Thus, when enough Material had been collected to build the world, and Energy applied to set it in motion around its sun, the aspects of the Heart stepped forward unto the new surface and saw the majesty of their creation. In pairs they created the children of mortality—each gifted with two affinities, a connection to those aspects that had created them.

Trocus, the aspect of Earth, and Azaria, the aspect of Spirit, formed the living plant Orocs to live in the forests. Volterus, the aspect of Fire, and Agleiopan, the aspect of Raw Force, formed the reptilian Ifrahn to wander the deserts. Emascodeus, the aspect of Density, and Empirious, the aspect of Emotion, formed the subterranean Velnites, who dwell in the mountains and caverns of the world.

Europina, the aspect of Water, and Mentak, the aspect of Will, formed the oceanic Lelwyn, who dwell upon islands and sail the waters of the world. Vox, the aspect of Air, and Opion, the aspect of Perception, formed the reptilian Dracus, to fly the skies of the world. Tachondrus, the aspect of Time passing through the ages, and Megathia, the aspect of the Love of Metal, formed the mysterious Shikara who hide in the dark corners of the world. And so the six races were created, each to their own aspects, whole and unique in all of the universe.

Once this great work was completed, the twelve aspects communed together and as one created a final race with no great connection to the heart of the world, but able to reflect in it all aspects. Each member of this race was able to reflect a single aspect, as a whole connecting to the pantheon of their parents. This race was named Humanity.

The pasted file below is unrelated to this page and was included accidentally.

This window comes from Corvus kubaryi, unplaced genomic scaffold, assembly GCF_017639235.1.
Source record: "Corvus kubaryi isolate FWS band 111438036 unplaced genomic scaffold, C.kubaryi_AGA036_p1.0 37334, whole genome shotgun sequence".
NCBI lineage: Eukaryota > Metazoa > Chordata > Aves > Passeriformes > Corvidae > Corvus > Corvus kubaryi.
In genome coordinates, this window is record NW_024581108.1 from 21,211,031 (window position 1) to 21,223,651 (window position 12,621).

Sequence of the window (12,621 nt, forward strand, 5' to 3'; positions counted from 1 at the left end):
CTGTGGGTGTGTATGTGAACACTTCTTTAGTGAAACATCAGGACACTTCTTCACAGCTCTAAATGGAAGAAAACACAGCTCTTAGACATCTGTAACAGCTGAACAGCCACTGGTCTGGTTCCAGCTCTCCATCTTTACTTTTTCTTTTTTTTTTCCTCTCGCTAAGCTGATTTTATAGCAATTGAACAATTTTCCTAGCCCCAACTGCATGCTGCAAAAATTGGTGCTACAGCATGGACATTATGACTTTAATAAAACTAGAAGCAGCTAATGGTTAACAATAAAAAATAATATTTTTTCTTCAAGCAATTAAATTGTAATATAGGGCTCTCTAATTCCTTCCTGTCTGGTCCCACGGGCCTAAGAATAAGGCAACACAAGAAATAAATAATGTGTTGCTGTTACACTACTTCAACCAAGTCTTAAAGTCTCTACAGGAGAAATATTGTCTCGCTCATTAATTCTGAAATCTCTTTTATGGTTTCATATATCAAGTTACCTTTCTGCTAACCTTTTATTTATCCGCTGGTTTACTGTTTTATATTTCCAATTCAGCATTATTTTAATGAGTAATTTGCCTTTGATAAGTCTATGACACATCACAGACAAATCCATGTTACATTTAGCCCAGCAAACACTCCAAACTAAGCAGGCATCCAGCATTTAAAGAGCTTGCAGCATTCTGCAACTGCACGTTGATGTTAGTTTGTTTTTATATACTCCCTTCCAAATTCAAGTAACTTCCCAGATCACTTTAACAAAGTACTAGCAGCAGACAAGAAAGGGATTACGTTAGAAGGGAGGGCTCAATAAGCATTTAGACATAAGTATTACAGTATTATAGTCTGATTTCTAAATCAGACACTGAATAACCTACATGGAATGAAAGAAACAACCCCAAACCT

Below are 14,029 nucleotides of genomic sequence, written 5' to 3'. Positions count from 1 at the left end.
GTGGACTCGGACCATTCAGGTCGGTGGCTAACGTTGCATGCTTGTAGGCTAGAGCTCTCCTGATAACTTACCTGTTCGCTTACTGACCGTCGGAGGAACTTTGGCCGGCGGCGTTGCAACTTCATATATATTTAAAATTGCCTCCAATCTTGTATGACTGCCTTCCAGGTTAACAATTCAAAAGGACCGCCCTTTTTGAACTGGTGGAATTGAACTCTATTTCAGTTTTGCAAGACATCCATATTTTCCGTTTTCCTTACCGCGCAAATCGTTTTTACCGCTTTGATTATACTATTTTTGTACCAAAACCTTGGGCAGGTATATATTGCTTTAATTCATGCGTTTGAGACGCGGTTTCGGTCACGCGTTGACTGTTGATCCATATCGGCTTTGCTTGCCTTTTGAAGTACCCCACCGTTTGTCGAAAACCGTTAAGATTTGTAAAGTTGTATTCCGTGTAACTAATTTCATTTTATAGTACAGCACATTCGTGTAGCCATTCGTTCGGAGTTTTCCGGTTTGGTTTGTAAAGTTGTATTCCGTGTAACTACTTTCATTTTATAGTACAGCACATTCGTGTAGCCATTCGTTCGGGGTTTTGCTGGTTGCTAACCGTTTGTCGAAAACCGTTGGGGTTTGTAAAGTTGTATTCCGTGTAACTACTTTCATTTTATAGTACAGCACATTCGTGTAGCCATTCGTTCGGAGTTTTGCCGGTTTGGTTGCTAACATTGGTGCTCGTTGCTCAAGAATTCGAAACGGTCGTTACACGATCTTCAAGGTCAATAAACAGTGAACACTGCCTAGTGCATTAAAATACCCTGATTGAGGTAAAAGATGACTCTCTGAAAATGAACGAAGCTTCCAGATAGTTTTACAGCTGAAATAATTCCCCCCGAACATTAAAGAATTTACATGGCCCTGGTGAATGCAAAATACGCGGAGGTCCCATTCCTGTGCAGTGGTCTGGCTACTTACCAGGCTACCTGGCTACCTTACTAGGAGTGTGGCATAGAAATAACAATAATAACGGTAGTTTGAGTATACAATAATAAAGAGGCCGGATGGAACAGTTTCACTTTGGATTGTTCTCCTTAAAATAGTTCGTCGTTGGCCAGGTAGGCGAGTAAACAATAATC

As children are wont to do, the youngest race coveted the greater powers of the older races. The older races, still children in their own right, coveted the reflections of power which the younger race manifested for all aspects of the Heart. War broke out as the races fought to control the Heart Gem at the center of the world, which could grant power on the scale of the aspects themselves.

In their struggles, these sibling races angered the Aspects—who stepped forward once more onto the world, proclaiming themselves Gods rather than parents, and rent asunder the Heart of the World, that the children races should no longer war. Taking the shattered remnants of the Heart of the World, the twelve aspects flung them across the face of the globe. When they were done, they looked down upon their creation and saw the wars cease.

In this act, the Aspects knew that their work was done, that they could allow the children of mortality to grow. There would be a time of peace. For to reassemble the Heart, one race would have to travel to all corners of the world to collect the scattered remnants of the shattered gem. And even in this time of peace, the borders of sea and land, of desert and forest, held strong.

For an age, the aspects watched, and at the end of that age, the Gods saw their work was complete, for though their mortal children still warred, the conflicts were but minor bouts of bickering compared to the near genocides which occurred during the infancy of the world. Without the temptation of the Heart, the children of mortality were protected to grow and so the Gods withdrew.

And so it was that the immortal aspects gave way to mortal races as the children inherited the lands. The forest dwelling orocs, the nomadic desert tribes of the ifrahn, the reptilian dracus, the subterranean velnites, the island dwelling lelwyn, the mysterious shikara, and the last race, the race of all aspects, humanity, dwelt in peace for eons.

Yet peace was a temporary measure. The aspects knew that one day, the children of mortality would once again war, this time to reunite the Heart and gain dominion … and it would be the war to end all wars.

The form looked up from the scroll. “We are troubled. As you can see, there is no mention of the Quantus.”

Quiet murmurs filled the chamber.

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Divine Aspects